Living Souls Review

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Living Souls 
Author: Dmitry Bykov
Publisher: Alma Books
Review: Vicky

Living Souls is a novel which delves deeply into the psyche of a futuristic Russian nation. It portrays a country in turmoil through war based on historical, political and religious differences and effectively conveys how nonsensical this war becomes. Within the dark, depressing and hopeless backdrop of a meaningless war, Bykov tells the personal stories of four unlikely couples who manage to see beyond their differences and struggle to keep their love and relationships alive. It is a novel where humanity can be seen at its most dangerous and absurd but also at its most loving and tolerant. It juxtaposes deep rooted cultural and spiritual conflicts with the ability and need for sensitivity and acceptance. It conveys the danger behind power, greed and controlling behaviour and describes how easily people can be led, influenced and subconsciously forced to act. It is a novel which touches on some serious and disturbing real issues, tragic political decision making and discrimination at its most horrific. The result of these destructive influences is pain, suffering and tragedy but beyond the darkness and hopelessness there are glimpses of compassion, grace and understanding. The book was challenging to read but immensely interesting and thought provoking.

The novel itself is fictional but makes references to many real life historical events, religions, schools of intellectual thought, political parties and Russian tribes. The two main warring factions in the book being the Varangians who in reality were Scandinavian voyagers sometimes referred to as Vikings who travelled eastwards across Russia throughout the 9th and 10th centuries, and the Khazars who were a semi-nomadic Turkic tribe who settled and ruled over portions of Russia between the 7th and 10th centuries. The book contains lengthy, detailed descriptions of these tribes and other historical and political Russian influences, particularly in the opening chapters. This I found frustrating; the plot took a long time to evolve as the flow of the narrative was restricted by the constant in-depth Russian history and military analysis. The book was originally written for a Russian audience who naturally possess a greater knowledge of their own nation's history and ability to pronounce familiar native Russian names. So language constraints and occasional translation issues certainly contribute to the laboured flow of the opening sections of the book. As the book develops however, the author finds a balanced pace and the reader gradually gains the invaluable knowledge required to make the book a captivating read. The rewards for persevering with the complex depictions at the outset of the novel are immense and come via the introduction of the human interest elements of the story in the form of the passions, emotions and personal beliefs of the four couples. By the end of the book, as the lives of these couples converge, the reader feels absorbed by Bykov's brilliant characterisations and not only equipped with the knowledge and freedom to enjoy the book, but to be engrossed by it.

The range of social issues confronted and challenged by Bykov in this novel are enormous. He addresses issues of class, government control, language, diet, homelessness, education, discrimination, media, natural energy resources, the slave trade, human rights, genocide, religion, war and numerous others besides. He depicts the vastly different cultures which come together to make up a nation of people and how the fight for supremacy of these cultures only serves to destroy the nation they seek to control. Whether the use of these issues are intended as warnings for the future, reflections on current situations within Russia or as expressions of Bykov's personal fears, it is certainly thought provoking to read the portrayal of a nation self-destructing through its own internal fight for power. Bykov also delves deeply into the spiritual world through the lives of his characters, the effect this has on their environment and the life choices they make throughout the book. He reflects and makes judgements on a number of world faiths and their impact on his fictional world. He describes the customs, rituals and traditions of a native pagan tribe and their ability to apparently control their environment through magic. He takes the reader on a journey through places which vary from being the most evil places on earth to the most magical and wondrous communities of abundance and generosity. In short, this novel if full to overflowing with a mind boggling array of issues, concepts, environments, perceptions, criticisms and comments which are all skilfully described, intelligently structured and perfectly placed within the plot. They enhance the story without confusing the reader and are sufficiently varied, yet equally dwelt upon, to allow the reader to make their own choices about what they consider to be truth.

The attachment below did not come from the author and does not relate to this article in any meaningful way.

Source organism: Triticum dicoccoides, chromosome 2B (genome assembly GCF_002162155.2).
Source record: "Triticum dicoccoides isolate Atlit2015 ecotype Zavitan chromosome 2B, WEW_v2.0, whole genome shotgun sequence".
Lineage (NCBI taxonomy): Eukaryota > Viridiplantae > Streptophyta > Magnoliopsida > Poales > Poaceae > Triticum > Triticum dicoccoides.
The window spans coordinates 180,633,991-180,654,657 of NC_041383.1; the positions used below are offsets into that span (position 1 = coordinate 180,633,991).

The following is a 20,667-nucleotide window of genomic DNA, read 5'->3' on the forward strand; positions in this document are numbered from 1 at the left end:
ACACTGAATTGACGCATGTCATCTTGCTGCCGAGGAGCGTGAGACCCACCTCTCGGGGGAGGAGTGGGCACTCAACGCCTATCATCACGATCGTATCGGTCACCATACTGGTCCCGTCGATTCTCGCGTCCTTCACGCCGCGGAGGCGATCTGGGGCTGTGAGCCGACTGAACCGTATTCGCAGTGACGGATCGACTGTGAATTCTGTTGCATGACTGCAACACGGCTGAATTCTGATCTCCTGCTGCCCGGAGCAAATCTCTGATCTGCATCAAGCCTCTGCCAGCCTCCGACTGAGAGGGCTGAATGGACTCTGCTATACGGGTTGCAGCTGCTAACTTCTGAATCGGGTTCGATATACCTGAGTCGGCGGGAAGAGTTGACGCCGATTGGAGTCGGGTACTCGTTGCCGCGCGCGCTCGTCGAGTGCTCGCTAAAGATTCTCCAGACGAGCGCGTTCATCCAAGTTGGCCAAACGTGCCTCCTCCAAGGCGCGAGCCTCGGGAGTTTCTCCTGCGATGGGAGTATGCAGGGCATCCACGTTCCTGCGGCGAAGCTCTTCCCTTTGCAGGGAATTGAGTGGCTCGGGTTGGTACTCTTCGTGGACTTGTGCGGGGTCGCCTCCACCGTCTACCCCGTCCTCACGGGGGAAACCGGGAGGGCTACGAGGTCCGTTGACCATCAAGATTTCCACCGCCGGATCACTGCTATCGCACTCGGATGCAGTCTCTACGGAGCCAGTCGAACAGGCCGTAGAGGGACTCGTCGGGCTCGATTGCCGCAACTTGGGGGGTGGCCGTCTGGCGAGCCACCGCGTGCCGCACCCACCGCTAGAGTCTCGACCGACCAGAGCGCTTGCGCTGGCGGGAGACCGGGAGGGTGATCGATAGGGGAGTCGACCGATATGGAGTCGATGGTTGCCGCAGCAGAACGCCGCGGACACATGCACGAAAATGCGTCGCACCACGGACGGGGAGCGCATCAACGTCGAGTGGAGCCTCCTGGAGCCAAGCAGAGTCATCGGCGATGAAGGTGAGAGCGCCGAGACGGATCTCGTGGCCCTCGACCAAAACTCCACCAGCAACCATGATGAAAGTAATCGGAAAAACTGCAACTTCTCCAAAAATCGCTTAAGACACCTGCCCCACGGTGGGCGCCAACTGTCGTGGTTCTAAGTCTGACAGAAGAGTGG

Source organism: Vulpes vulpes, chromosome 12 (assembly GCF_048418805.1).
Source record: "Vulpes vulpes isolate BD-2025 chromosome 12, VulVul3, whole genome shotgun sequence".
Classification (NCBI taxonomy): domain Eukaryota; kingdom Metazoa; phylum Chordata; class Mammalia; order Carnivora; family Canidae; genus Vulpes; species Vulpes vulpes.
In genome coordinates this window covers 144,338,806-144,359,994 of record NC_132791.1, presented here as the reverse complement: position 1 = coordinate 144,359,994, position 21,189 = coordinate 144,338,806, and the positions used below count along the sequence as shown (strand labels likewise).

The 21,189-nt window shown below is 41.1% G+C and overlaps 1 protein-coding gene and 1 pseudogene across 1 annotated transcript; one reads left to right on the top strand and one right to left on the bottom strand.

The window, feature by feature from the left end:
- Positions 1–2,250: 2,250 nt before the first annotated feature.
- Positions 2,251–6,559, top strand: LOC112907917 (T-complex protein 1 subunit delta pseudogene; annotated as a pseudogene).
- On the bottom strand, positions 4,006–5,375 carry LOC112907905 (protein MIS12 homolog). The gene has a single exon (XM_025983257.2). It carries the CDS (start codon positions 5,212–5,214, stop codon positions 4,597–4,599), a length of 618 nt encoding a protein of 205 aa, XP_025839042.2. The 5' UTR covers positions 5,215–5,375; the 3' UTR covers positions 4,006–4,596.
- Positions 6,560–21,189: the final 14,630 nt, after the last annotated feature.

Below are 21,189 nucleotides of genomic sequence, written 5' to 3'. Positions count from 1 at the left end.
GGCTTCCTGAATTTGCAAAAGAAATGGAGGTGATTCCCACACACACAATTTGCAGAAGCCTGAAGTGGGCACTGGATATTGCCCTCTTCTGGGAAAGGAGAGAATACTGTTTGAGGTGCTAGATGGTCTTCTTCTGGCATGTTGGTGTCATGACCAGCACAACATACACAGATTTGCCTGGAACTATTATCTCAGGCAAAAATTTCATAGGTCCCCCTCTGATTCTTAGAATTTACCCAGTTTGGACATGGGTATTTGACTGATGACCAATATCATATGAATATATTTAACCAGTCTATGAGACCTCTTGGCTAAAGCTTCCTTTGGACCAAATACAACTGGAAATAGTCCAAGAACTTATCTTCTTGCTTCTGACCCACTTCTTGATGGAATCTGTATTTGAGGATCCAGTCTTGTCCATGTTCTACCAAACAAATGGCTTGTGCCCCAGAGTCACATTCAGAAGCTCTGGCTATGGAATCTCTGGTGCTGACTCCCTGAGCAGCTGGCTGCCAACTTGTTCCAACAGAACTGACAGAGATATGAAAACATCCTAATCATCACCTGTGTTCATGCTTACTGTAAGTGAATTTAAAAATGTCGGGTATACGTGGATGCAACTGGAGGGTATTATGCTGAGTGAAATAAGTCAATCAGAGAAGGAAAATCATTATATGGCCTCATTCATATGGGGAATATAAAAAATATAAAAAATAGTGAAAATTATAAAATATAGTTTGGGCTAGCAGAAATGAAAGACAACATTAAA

In summary, Living Souls is a dark, oppressive and complex novel which conveys a hopeless, futile and meaningless battle for power where glimmers of light and hope shine forth in the form of loving human relationships. The novel is deep, meaningful, comical, tragic and enigmatic. This is not a light read but a compelling, thought provoking and challenging text. It may take time and perseverance for the reader to engage with the content and narrative style but once this is achieved, the book becomes an absorbing, fascinating and potentially significant piece of work.

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